COVID-19 has spread and developed into a pandemic disease, forcing countries to impose challenging protocols and lockdowns. This study assessed shopping, food consumption behavior, and feelings in Jordan and several Arab countries during the COVID-19 pandemic. A cross-sectional web-based survey among the Middle East population was conducted using an online questionnaire between July and September 2022. Participants were requested to answer a standardized and validated structured questionnaire. Demographic information, shopping behavior information, and mental health data were requested. A total of 542 respondents were included in the study. During COVID-19 quarantine, participants (68.6%) reported decreased shopping frequency and buying more food than usual (37.5%). Cereals and legumes were the primary food types stored by participants (76.9%). Multiple logistic regression revealed the age of the participant as a significant factor affecting storing of food (being ≤ 25 years old (OR = 0.456, p value = 0.038)). 75.7% of female participants eat less frequently in restaurants than usual. In contrast, among males, 48.5% reported that they eat at restaurants less frequently than usual. The country of residency and gender were the significant factors affecting negative feelings and emotions. Participants in countries other than Jordan had a higher negative feeling score (Beta = 0.086, p value = 0.042). Furthermore, females had a higher negative feeling score (Beta = -0.128, p value = 0.003) as the negative feelings score for females was 3.58 (SD = 5.443). On the other hand, it was 2.10 (SD = 5.091) for males. The COVID-19 pandemic has altered Jordanians' attitudes, shopping, and food consumption habits. Although positive behaviors have improved, such as shopping less frequently, eating home-cooked meals, and dining with family, frequent snacking and food storage have increased. Finally, public awareness of shopping and food consumption habits should be promoted.


Subject(s)
COVID-19 , Feeding Behavior , Life Style , Humans , COVID-19/epidemiology , COVID-19/psychology , Male , Female , Cross-Sectional Studies , Adult , Feeding Behavior/psychology , Middle Aged , Jordan/epidemiology , Pandemics , Surveys and Questionnaires , Young Adult , SARS-CoV-2 , Adolescent
7.
Hum Genomics ; 18(1): 48, 2024 May 20.
Article in English | MEDLINE | ID: mdl-38769549

ABSTRACT

BACKGROUND: After the occurrence of the COVID-19 pandemic, detection of other disseminated respiratory viruses using highly sensitive molecular methods was declared essential for monitoring the spread of health-threatening viruses in communities. The development of multiplex molecular assays are essential for the simultaneous detection of such viruses even at low concentrations. In the present study, a highly sensitive and specific multiplex one-step droplet digital PCR (RT-ddPCR) assay was developed for the simultaneous detection and absolute quantification of influenza A (IAV), influenza B (IBV), respiratory syncytial virus (RSV), and beta-2-microglobulin transcript as an endogenous internal control (IC B2M). RESULTS: The assay was first evaluated for analytical sensitivity and specificity, linearity, reproducibility, and recovery rates with excellent performance characteristics and then applied to 37 wastewater samples previously evaluated with commercially available and in-house quantitative real-time reverse transcription PCR (RT-qPCR) assays. IAV was detected in 16/37 (43%), IBV in 19/37 (51%), and RSV in 10/37 (27%) of the wastewater samples. Direct comparison of the developed assay with real-time RT-qPCR assays showed statistically significant high agreement in the detection of IAV (kappa Cohen's correlation coefficient: 0.834, p = 0.001) and RSV (kappa: 0.773, p = 0.001) viruses between the two assays, while the results for the detection of IBV (kappa: 0.355, p = 0.27) showed good agreement without statistical significance. CONCLUSIONS: Overall, the developed one-step multiplex ddPCR assay is cost-effective, highly sensitive and specific, and can simultaneously detect three common respiratory viruses in the complex matrix of wastewater samples even at low concentrations. Due to its high sensitivity and resistance to PCR inhibitors, the developed assay could be further used as an early warning system for wastewater monitoring.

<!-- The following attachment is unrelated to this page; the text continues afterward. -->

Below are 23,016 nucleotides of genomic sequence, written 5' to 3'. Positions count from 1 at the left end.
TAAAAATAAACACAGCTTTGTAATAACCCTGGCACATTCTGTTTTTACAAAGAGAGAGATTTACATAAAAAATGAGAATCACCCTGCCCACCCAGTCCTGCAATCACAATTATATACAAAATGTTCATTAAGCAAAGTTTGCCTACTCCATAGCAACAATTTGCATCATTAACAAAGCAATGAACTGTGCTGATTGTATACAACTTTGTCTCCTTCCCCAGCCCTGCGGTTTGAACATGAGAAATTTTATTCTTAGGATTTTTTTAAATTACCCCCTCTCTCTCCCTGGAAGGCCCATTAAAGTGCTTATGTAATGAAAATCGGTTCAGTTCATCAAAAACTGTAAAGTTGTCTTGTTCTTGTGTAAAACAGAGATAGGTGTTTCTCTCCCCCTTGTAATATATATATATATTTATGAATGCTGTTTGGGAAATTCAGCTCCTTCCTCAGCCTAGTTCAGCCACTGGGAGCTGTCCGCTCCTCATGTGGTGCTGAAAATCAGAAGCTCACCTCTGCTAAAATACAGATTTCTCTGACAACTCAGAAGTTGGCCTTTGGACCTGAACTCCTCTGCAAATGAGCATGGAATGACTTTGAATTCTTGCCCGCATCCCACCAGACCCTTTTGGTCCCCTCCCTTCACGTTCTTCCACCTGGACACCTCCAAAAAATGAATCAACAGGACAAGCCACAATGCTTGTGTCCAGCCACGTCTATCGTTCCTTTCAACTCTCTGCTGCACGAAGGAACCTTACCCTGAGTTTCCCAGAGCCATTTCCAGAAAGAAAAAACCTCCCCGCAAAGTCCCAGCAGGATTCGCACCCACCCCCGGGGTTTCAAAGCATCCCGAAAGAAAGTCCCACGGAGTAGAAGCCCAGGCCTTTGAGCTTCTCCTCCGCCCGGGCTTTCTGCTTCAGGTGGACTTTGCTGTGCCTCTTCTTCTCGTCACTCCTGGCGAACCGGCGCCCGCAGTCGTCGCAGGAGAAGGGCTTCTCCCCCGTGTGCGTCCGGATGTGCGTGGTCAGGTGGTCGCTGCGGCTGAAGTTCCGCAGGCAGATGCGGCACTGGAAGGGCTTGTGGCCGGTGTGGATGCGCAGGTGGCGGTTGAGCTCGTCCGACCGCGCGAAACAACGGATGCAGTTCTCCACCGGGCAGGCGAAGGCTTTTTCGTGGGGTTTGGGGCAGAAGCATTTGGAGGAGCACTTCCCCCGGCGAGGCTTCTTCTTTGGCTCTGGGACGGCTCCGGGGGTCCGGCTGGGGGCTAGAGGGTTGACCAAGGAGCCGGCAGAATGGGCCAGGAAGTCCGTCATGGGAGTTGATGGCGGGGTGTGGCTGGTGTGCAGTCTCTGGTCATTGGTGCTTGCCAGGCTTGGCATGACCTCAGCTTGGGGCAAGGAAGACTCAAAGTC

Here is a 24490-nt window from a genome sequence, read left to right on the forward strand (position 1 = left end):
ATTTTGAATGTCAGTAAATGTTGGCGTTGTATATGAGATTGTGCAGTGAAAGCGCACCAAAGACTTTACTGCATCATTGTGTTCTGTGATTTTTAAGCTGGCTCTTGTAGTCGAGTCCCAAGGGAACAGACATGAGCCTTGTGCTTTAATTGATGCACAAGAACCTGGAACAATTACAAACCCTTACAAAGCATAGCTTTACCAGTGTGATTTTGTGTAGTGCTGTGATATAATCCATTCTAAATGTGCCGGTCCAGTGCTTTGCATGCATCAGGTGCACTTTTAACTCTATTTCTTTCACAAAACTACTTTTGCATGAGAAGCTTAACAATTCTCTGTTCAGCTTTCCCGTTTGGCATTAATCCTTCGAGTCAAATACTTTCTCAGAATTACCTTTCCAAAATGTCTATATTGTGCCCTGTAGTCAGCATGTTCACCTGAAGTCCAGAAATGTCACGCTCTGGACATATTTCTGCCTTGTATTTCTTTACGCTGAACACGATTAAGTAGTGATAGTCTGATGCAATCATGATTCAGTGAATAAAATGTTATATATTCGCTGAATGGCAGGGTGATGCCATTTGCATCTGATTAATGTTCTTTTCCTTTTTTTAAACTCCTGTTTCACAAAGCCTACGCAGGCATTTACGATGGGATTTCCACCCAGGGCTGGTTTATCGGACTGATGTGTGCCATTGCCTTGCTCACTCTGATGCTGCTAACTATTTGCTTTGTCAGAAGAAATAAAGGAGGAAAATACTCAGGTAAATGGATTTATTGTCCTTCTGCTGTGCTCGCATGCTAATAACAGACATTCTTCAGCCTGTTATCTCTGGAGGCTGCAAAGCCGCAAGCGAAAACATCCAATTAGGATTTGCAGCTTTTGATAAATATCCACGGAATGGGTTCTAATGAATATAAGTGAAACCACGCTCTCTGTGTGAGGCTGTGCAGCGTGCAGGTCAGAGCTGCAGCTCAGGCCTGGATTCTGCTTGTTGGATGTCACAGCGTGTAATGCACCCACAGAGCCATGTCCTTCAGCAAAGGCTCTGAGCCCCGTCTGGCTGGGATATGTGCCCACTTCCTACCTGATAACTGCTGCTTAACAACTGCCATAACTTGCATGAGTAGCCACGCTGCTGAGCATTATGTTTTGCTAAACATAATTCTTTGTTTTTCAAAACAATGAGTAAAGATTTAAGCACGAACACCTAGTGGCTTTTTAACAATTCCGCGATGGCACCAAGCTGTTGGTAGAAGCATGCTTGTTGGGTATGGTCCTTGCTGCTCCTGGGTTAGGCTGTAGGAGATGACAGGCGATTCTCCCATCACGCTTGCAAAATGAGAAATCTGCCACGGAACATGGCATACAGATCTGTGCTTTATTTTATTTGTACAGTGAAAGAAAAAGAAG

Subject(s)
Influenza A virus , Influenza B virus , Multiplex Polymerase Chain Reaction , Wastewater , Wastewater/virology , Influenza A virus/genetics , Influenza A virus/isolation & purification , Humans , Influenza B virus/genetics , Influenza B virus/isolation & purification , Multiplex Polymerase Chain Reaction/methods , Sensitivity and Specificity , Respiratory Syncytial Viruses/genetics , Respiratory Syncytial Viruses/isolation & purification , Reproducibility of Results , Influenza, Human/diagnosis , Influenza, Human/virology , Influenza, Human/genetics , Respiratory Syncytial Virus, Human/genetics , Respiratory Syncytial Virus, Human/isolation & purification , Real-Time Polymerase Chain Reaction/methods , SARS-CoV-2/genetics , SARS-CoV-2/isolation & purification
8.
Front Public Health ; 12: 1277578, 2024.
Article in English | MEDLINE | ID: mdl-38770363

ABSTRACT